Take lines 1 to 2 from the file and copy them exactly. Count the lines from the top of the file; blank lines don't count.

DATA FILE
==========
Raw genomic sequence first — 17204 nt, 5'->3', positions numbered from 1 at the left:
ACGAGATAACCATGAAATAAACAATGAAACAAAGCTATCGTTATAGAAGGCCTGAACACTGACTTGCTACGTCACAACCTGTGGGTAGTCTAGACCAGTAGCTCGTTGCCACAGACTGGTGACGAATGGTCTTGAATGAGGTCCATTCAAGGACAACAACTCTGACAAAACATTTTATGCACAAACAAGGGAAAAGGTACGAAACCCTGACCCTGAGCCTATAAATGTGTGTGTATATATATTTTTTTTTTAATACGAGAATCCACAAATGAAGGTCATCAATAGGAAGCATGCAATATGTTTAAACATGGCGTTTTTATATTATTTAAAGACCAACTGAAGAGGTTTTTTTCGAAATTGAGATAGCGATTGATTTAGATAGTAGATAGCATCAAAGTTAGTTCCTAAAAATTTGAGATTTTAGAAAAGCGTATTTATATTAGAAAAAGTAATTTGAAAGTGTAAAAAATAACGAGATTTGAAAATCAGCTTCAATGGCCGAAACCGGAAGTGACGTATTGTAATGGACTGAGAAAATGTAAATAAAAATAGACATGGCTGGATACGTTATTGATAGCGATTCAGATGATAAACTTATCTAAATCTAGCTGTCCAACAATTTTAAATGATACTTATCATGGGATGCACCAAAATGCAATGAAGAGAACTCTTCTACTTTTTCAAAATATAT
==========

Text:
Raw genomic sequence first — 17204 nt, 5'->3', positions numbered from 1 at the left:
ACGAGATAACCATGAAATAAACAATGAAACAAAGCTATCGTTATAGAAGGCCTGAACACTGACTTGCTACGTCACAACCTGTGGGTAGTCTAGACCAGTAGCTCGTTGCCACAGACTGGTGACGAATGGTCTTGAATGAGGTCCATTCAAGGACAACAACTCTGACAAAACATTTTATGCACAAACAAGGGAAAAGGTACGAAACCCTGACCCTGAGCCTATAAATGTGTGTGTATATATATTTTTTTTTTAATACGAGAATCCACAAATGAAGGTCATCAATAGGAAGCATGCAATATGTTTAAACATGGCGTTTTTATATTATTTAAAGACCAACTGAAGAGGTTTTTTTCGAAATTGAGATAGCGATTGATTTAGATAGTAGATAGCATCAAAGTTAGTTCCTAAAAATTTGAGATTTTAGAAAAGCGTATTTATATTAGAAAAAGTAATTTGAAAGTGTAAAAAATAACGAGATTTGAAAATCAGCTTCAATGGCCGAAACCGGAAGTGACGTATTGTAATGGACTGAGAAAATGTAAATAAAAATAGACATGGCTGGATACGTTATTGATAGCGATTCAGATGATAAACTTATCTAAATCTAGCTGTCCAACAATTTTAAATGATACTTATCATGGGATGCACCAAAATGCAATGAAGAGAACTCTTCTACTTTTTCAAAATATAT